One of the additional advantages of being able to achieve a wide range of focal lengths on a dedicated camera is using telephoto zoom to compress perspective. What this means is that when you zoom into a scene, things that are in the far background of the scene look closer to you than reality. This means that you can compress the space between your subject and the background which reduces possible empty space and makes the photo more interesting. In the bluebell photo above, I have used a 200mm telephoto lens to zoom in to the hill. This means that the hill looks quite close to the bluebells, whereas in reality it was half a mile away! Your smartphone simply cannot do this.

Reason 4: Camera autofocus is simply better

If you take photos of living subjects, such as children or birds then getting the focus spot on is critical and can make or break the photo (if you main subject is out of focus, especially their eyes, then your photo is always always a dud). Whilst smart phone camera systems are pretty good, dedicated camera focus systems have taken a big leap forward in recent years with the use of AI subject recognition systems. This means on some dedicated cameras such as my Sony mirrorless (and even some entry level cameras), you can simply leave it up to the camera to identify a human (or even pet) face, and it will lock on to the eye and ensure that it is perfectly in focus. Smart phone focus is good, but not that good!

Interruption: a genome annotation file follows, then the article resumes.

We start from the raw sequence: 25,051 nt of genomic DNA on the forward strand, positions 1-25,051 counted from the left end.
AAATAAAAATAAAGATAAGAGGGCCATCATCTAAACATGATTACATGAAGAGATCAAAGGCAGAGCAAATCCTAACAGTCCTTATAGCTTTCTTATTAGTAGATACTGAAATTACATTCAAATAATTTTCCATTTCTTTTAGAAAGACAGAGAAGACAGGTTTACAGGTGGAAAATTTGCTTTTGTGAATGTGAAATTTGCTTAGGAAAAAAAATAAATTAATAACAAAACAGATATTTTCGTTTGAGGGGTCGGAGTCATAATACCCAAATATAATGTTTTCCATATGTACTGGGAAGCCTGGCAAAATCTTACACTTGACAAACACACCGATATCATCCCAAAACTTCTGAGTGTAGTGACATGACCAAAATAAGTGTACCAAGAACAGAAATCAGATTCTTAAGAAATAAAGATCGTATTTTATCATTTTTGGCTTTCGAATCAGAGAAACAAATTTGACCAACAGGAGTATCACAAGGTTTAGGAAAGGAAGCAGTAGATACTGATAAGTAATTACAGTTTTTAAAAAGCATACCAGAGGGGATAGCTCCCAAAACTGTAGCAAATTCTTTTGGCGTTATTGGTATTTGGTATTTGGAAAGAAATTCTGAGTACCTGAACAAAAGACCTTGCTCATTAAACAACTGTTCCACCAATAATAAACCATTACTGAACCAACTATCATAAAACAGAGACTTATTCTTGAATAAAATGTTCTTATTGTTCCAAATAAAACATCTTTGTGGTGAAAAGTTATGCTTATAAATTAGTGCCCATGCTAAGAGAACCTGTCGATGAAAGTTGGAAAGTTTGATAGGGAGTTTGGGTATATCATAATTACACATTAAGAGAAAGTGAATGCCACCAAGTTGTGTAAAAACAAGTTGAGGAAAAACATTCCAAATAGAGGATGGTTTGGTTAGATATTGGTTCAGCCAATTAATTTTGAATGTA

A portrait taken using the AI autofocus system of a Sony professional camera

Reason 5: Fast action

Another area where dedicated cameras are still well ahead of smartphones is in the area of action photography. If you're close to the action, and in good light then your smartphone might do a fair job of capturing shots of sports or wildlife. However, if the action is not near to you (think of a bird at a distance or a football field in a stadium) then your camera phone is going to struggle to capture the action, and your photos are quite likely to be blurry due to not keeping the moving subject in focus, or pixelated due to cropping in (or both). The better lens capabilities of dedicated cameras, along with better focus and subject tracking capabilities means that you have a far better chance of capturing the ation with your dedicated camera.

Choose the right tool for the job

I'm most definitely not telling you to abandon your smart phone in favour of your camera; there are a number of areas where your phone is actually better than your camera; it wins on size, convenience and price as well as connectivity to social media, and many can now take great photos in lots of situations. But there are some situations where your dedicated camera will simply win hands down; it's about understanding which tool to use for the right job at the right time.

Want to learn more?

If you're a beginner photographer who is local to East Devon and want to learn the art of landscape photography, check out my range of local photography courses. Alternatively why not make a weekend break of it and attend one of my residential photography workshops - either my beginners landscape photography masterclass for those starting out in photography, or my intermediate photography masterclass for those who already understand the basics and want more practical help progressing their landscape photography.

A student learning photography on a Devon beach, with Devon Photographer Gary Holpin Photography